By Esteban Fernandez, Times West Virginian
BRIDGEPORT, W.Va. — The West Virginia School of Osteopathic Medicine’s Site Selection program is bringing local medical talent back home, adding coverage to areas that need it.
“The whole program is really just a retention of local talent,” Dr. Eric J Radcliffe, executive director of the UHC Family Medicine department said. “I mean, just like you would with teaching, or engineering or anything else, the program is built to retain local talent. It works well. And the thinking is that if you train local positions, they’re more likely to stay here and take care of the families in West Virginia. That’s kind of our mission statement.”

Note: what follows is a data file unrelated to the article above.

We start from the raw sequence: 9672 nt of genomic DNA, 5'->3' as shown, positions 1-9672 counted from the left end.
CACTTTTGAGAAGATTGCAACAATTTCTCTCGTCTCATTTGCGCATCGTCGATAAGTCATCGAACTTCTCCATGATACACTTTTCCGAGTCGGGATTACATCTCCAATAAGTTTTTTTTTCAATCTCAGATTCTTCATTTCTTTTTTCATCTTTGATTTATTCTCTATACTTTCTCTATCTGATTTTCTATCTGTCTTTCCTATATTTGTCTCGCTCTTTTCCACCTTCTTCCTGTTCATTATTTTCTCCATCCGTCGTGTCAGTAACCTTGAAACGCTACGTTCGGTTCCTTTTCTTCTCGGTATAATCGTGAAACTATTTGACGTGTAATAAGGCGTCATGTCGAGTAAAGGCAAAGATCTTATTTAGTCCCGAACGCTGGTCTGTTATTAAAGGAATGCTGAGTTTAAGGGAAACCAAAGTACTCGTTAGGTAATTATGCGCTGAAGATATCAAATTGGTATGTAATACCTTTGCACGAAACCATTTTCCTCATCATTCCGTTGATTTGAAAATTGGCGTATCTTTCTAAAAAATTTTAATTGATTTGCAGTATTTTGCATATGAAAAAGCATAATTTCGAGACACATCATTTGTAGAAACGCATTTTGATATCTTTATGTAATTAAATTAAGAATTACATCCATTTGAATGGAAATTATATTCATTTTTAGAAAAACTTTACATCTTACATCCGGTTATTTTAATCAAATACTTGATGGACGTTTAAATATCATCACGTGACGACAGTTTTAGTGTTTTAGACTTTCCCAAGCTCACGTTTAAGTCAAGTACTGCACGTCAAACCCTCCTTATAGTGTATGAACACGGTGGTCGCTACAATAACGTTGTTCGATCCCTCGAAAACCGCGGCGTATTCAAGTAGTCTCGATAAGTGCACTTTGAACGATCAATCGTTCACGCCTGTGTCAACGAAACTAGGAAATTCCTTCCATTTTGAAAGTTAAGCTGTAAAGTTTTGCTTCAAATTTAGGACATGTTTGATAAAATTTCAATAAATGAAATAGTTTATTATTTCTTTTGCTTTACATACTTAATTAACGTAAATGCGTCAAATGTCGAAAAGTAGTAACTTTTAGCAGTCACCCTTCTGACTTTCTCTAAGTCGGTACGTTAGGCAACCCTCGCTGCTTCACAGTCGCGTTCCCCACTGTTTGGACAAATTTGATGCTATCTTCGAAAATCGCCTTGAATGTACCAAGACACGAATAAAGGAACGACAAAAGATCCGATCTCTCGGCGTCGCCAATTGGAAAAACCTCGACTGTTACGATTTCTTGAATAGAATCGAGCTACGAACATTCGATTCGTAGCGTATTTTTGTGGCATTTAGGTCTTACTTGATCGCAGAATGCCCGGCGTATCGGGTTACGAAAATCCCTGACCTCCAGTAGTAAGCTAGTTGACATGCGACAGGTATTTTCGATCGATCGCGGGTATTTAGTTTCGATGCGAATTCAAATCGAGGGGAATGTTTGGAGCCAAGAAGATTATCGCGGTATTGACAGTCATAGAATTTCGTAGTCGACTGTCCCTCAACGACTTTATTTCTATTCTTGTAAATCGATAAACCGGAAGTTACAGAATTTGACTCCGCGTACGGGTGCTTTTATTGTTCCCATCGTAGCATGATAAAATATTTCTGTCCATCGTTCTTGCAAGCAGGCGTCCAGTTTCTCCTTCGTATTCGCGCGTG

The program maintains 20 base sites where WVSOM students can practice, including the WVU United Hospital Center in Bridgeport. Students who lived within a 50-mile radius of a base site at the time of their application to the school qualify for Home Site Selection. Upon selection, students have the opportunity to practice medicine near their homes. Partnerships with the WVU Medicine system provide a wide coverage net that WVSOM can fill with its students.
Rural medicine comes with its own challenges, including a lack of resources and equipment in hard-to-reach places.
“I think that there’s a lack of resources a lot of times in those communities and as a student who is training I think that sometimes it can be less inviting to go to a facility where maybe you don’t have all the resources that you might need and it can be a little bit daunting,” Alyssa Chafin, WVSOM student and class of 2025, said.